ANSWER TO THE QUESTION
As a form of art, literature is not just meant to entertain its audience, it is also meant to spur positive moral attributes into the society. Writers ought to present the beliefs, dreams, and values of the community to inspire acts of altruism in their readers. Literature reflects life in the society by outlining the role of every individual. Authors strive to go beyond scripting their imaginations, they offer an in-depth view of the dynamics that govern the society by portraying the psychological, emotional, and social perception of the characters.
Literature offers readers vantage points to view the truths about human character that are often ignored. Besides the beauty of the written word, literature enhances the understanding of the society through individuality and encourages progress. Consequently, it can aid in the analysis of the issues that surround us. Eventually, art will emerge as a powerful and effective tool for provoking individualism. Langston Hughes employed a grey yet positive tone in his poems. His novel form of jazz poetry marked the Harlem Renaissance.
Hughes’ poem Mother to Son motivates readers to never quit. In the poem, the mother urges her son not to give up by comparing her life to a flight of stairs, she says “Well, son, I’ll tell you: Life for me ain’t been no crystal stair. It’s had tacks in it, And splinters, And boards torn up.” The author utilizes an extended metaphor to detail the woman’s life by gradually relating one allegory to another. The woman says that her crystal stair has had torn boards, splinters, and tacks on it, which is a pointer to the hard life she has been going through.
The poem does not detail any achievements that the woman has had, it only retracts from its bleak message by reinforcing the son with a positive outlook of the future. The woman talks about her “crystal” staircase to allude to the life she had hoped for. However, it presented her with “tacks” and “splinters” which may be construed to mean the pain she has undergone, “boards torn up” and “places with no carpet on the floor” refers to how she has lacked due to her poverty. Hughes portrays motherhood as a balance between the private and public realm, poetry, and vernacular (Kutzinski 285).
In As I Grew Older, Hughes talks about strife and empowerment. He reveals a past dream that has come back to him. The main message in the poem is the struggle that black people have to endure as they are marginalized by the society. He writes, “in front of me, bright like a sun—My dream,” this depicts the enthusiasm that black people exhibit in childhood before the reality of discrimination hits them. He owns the vision by referring to it as “My Dream” to differentiate it from those of individuals from other races. He then describes how racism has engulfed his world by writing, “And then a wall rose, rose slowly, slowly, between me and my dream.” Hughes uses the color black to describe the drab situation of the black community when he writes, “my black hands” (Miller 58). The author then states, “My hands! My dark hands! Break through the wall! Find my dream! Help me to shatter this darkness, To smash this night, To break this shadow Into a thousand lights of sun.”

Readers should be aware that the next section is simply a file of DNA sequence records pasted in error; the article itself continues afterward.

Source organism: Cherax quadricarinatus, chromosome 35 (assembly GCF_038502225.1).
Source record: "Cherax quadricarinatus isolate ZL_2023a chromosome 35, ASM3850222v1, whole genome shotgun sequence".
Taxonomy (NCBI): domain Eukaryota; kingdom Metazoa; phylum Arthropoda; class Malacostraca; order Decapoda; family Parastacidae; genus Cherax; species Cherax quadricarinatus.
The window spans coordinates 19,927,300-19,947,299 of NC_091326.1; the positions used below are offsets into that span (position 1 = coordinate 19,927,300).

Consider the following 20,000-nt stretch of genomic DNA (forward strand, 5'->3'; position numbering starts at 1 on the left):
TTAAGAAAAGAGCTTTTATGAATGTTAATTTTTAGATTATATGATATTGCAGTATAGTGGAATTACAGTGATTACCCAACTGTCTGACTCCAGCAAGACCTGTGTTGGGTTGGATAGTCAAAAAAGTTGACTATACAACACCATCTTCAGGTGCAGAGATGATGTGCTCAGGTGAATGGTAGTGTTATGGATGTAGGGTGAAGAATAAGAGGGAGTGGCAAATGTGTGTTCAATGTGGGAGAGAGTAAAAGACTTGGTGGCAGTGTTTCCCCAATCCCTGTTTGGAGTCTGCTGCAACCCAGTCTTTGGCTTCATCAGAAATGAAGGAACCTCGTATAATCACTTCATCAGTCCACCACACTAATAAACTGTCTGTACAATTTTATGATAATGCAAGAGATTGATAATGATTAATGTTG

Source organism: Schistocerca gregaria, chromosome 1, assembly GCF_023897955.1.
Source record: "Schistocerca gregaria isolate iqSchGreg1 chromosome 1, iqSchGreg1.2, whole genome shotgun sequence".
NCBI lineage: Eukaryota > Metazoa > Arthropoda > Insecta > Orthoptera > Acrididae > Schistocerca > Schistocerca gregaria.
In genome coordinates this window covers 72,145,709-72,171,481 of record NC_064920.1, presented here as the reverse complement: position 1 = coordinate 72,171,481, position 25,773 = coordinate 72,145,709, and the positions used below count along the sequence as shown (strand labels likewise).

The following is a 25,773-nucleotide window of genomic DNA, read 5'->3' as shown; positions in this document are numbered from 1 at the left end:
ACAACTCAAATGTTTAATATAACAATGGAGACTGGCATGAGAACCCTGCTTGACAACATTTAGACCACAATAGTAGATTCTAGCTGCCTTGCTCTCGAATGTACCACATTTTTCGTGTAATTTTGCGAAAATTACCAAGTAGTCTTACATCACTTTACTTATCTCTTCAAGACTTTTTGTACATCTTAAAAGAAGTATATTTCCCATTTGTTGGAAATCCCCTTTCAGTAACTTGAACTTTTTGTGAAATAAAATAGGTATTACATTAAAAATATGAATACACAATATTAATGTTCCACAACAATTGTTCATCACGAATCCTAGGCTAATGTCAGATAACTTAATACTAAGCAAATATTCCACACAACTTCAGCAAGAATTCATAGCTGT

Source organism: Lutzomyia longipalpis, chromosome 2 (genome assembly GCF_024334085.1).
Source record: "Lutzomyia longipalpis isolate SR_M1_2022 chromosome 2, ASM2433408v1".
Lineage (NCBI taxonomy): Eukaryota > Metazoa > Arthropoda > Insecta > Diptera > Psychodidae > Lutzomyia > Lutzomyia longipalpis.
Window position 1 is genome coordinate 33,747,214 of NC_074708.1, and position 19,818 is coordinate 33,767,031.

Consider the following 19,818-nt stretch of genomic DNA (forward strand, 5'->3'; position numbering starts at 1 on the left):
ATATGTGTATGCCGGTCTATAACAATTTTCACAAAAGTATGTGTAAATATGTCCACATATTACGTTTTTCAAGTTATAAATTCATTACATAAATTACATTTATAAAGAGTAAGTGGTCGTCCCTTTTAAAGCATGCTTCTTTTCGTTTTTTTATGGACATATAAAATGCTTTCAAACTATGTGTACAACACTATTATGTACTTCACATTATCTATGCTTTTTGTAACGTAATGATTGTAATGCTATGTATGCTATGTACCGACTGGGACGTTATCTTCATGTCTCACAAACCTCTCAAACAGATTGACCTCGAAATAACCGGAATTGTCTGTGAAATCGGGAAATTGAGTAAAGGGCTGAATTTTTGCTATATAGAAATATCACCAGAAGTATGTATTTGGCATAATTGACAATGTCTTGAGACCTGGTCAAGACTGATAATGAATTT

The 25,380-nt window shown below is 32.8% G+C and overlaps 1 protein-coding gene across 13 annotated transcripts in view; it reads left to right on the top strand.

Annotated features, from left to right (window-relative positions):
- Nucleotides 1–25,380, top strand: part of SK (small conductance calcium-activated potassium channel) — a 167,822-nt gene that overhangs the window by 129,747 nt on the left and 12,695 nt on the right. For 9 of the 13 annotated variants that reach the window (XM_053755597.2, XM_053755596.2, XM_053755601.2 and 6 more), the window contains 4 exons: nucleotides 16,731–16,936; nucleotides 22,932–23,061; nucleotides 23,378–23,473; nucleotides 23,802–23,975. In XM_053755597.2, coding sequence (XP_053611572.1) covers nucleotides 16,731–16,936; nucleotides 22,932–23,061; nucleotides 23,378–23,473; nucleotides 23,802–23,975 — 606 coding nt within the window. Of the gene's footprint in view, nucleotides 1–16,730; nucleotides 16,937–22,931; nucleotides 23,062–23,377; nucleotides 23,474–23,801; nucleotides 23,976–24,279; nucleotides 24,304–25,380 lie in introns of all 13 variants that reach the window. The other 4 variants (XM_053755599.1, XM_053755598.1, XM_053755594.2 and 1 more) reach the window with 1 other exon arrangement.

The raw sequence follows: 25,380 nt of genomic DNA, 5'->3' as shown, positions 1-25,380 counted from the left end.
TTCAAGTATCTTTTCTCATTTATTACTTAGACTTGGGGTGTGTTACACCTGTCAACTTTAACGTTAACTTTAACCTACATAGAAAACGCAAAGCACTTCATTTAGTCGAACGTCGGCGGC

Hughes believes that African-Americans can triumph over their tribulations through a concerted effort. He believes that his “hands” can break the wall and release him from the bondage of darkness. The writer’s apathy towards the situation that plagues black people is evident in the middle of the poem. However, he offers a shimmer of hope by believing in his ability to break through the wall by using his hands. By tackling the hindrance, Hughes gives a sense of purpose to others in his situation.
Langston Hughes’ As I Grew Older and Mother to Son both have a grim outlook of the social problems that plague the society like poverty and racial discrimination. The staircase can be interpreted to denote a racial quest (Miller 39). In the poem Mother to Son, the poet employs a gloomy tone from the beginning and only interrupts it towards the end with the mother urging her son to never give up in life. On the other hand, As I Grew Olderbegins with a positive outlook where the narrator remembers a promising dream he had had in the past. The author is reminded of this dream by the societal challenges he faces, and it prompts it to regard himself in a different light. The dream evokes memories in the writer and he vows to conquer his perceived shortcomings. Langston Hughes characteristically begins his poems with gloom and ends them with a warm impetus. He identifies the problem and then finds a purpose and a motivation. Both poems have an affirmative tone to give credence to the benefits of self-actualization in the midst of turmoil. Hughes effectively uses styles like mood, syntax, and allusions to pass his message in the two poems.
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